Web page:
Is Glycerin Low FODMAP? (Just Read You´ll Be Surprised)

Is Glycerin Low FODMAP

If you are considering a low-FODMAP diet, whether your doctor has prescribed it or you are just considering it yourself, you are probably overwhelmed by just what foods are considered low- or high-FODMAP. What about things you wouldn’t normally consider, like glycerin?

So, is glycerin low-FODMAP? Well, it actually doesn’t matter. It is not necessary to exclude glycerin as part of a low-FODMAP diet because it is so small that it actually never reaches the large intestine. It is completely absorbed in the small intestine, meaning that it does not act as a FODMAP.

The rest of this article is going to discuss the low-FODMAP diet, what foods are considered low-FODMAP, and just why you might go on this diet as part of an elimination process.

Is glycerin low-FODMAP?

While glycerin is not technically a FODMAP at all, if it helps you, you can consider it low-FODMAP. This is because it is not necessary to eliminate glycerin when you are participating on a low-FODMAP diet.

Glycerin is so tiny that it is entirely absorbed in your small intestine before ever reaching the large intestine. So, it does not act as a FODMAP.

What are FODMAPs?

“FODMAP” is an acronym which stands for “Fermentable Oligosaccharides, Disaccharides, Monosaccharides and Polyols.” This is a certain type of carbohydrates referred to as fermentable short-chain carbohydrates. These carbs are often more difficult for people to digest.

  • Fermentable carbohydrates are any foods that your gut bacteria converts to gases during the process of fermentation.
  • Oligosaccharides are also known as prebiotics. These are soluble plant fibers which feed the bacteria in your fut.
  • Disaccharides include lactose, a fermentable sugar which many people are sensitive to.
  • Monosaccharides include fructose, the fermentable sugar in fruit.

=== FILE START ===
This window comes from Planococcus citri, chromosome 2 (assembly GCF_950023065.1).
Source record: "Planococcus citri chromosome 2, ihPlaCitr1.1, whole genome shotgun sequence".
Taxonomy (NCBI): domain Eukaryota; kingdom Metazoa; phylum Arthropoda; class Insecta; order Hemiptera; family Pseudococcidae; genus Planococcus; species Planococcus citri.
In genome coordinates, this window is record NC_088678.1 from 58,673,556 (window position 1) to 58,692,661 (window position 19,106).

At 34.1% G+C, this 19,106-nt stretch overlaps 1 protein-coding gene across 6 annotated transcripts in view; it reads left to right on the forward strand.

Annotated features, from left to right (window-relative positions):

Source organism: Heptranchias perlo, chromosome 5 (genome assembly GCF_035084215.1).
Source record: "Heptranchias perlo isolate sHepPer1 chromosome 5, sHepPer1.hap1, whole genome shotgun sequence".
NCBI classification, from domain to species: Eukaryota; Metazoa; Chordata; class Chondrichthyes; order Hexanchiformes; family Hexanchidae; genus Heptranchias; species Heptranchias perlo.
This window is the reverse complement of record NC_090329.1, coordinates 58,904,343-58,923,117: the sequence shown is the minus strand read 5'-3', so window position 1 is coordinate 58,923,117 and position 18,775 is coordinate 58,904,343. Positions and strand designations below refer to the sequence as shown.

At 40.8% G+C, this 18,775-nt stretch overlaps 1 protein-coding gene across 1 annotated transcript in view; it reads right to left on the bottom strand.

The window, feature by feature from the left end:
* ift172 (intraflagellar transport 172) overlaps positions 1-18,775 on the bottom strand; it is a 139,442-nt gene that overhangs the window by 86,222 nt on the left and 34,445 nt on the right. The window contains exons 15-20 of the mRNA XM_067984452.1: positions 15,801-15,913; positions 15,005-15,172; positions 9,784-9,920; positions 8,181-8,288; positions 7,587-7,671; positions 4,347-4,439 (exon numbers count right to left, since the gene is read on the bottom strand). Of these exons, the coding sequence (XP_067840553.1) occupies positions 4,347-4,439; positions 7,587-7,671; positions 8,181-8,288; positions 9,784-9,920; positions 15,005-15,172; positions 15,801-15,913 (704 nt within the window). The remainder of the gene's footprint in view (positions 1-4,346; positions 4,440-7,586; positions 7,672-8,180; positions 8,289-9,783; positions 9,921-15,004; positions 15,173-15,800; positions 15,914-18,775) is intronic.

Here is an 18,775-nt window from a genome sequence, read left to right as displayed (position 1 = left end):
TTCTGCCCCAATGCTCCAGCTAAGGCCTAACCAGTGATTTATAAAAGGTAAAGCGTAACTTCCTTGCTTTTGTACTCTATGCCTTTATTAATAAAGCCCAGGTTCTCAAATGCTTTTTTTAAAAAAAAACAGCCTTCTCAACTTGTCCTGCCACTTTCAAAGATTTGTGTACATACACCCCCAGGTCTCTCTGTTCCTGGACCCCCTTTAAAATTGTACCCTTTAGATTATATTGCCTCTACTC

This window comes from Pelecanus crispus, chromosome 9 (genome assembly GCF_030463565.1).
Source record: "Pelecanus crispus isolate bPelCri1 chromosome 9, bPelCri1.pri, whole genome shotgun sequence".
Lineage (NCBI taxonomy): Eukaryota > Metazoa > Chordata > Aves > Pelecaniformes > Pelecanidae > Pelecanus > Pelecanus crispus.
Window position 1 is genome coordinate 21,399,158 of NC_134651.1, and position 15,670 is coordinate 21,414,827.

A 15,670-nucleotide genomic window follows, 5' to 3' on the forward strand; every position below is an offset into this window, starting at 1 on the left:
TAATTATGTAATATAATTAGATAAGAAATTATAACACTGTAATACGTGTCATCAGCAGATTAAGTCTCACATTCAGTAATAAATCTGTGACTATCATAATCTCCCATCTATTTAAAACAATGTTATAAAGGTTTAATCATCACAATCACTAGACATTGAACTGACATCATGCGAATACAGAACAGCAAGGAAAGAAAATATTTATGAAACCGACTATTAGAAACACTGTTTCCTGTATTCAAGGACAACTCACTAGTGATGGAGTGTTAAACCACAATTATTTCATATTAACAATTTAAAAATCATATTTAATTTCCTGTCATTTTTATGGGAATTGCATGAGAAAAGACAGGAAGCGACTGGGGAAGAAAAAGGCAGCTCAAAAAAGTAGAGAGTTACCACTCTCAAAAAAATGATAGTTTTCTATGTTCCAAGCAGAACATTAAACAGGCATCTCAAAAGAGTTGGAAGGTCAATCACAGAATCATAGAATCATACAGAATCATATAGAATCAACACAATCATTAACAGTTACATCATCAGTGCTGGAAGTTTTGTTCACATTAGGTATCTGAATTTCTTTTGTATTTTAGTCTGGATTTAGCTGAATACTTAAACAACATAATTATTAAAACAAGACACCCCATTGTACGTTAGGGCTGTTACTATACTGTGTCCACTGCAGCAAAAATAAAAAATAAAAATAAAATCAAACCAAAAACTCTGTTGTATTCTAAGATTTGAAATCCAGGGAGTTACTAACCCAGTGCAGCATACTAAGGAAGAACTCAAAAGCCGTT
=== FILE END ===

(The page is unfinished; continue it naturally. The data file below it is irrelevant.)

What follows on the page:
• Polyols are sugar alcohols, which are often used as artificial sweeteners. They can also be found in some fruits.

Are FODMAPs bad?

FODMAPs are not inherently bad! They are just more difficult for many people to digest since they cannot be broken down and absorbed in your small intestine.

Since they must pass to your large intestine, your small intestine draws in more water to help in moving the FODMAPs there.

Then, the bacteria in your colon ferment the FODMAPs. This process creates both fatty acids and gases in your gut.

Read also: Are Kind Bars Low Fodmap? (The Truth!)

What is a low-FODMAP diet?

A low-FODMAP diet involves reducing FODMAP carbohydrates. Basically, you will try to completely eliminate or severely reduce carbohydrates which fall into the FODMAP category. This diet is often prescribed as what is called an elimination diet, where you eliminate and then slowly introduce food triggers to find out what is triggering your gastrointestinal disorder, like IBS (irritable bowel syndrome).

Why should I go on a low-FODMAP diet?

Like we mentioned in the previous section, the low-FODMAP diet is often prescribed by doctors as a means of discovering what is triggering various gastrointestinal disorders.

If your doctor advises you to go on a low-FODMAP diet, that is a great reason to do so.

Some people may also choose to go on a low-FODMAP diet without being prescribed it by a doctor. In these cases, we still always recommend speaking to a medical professional before starting a new diet such as this one.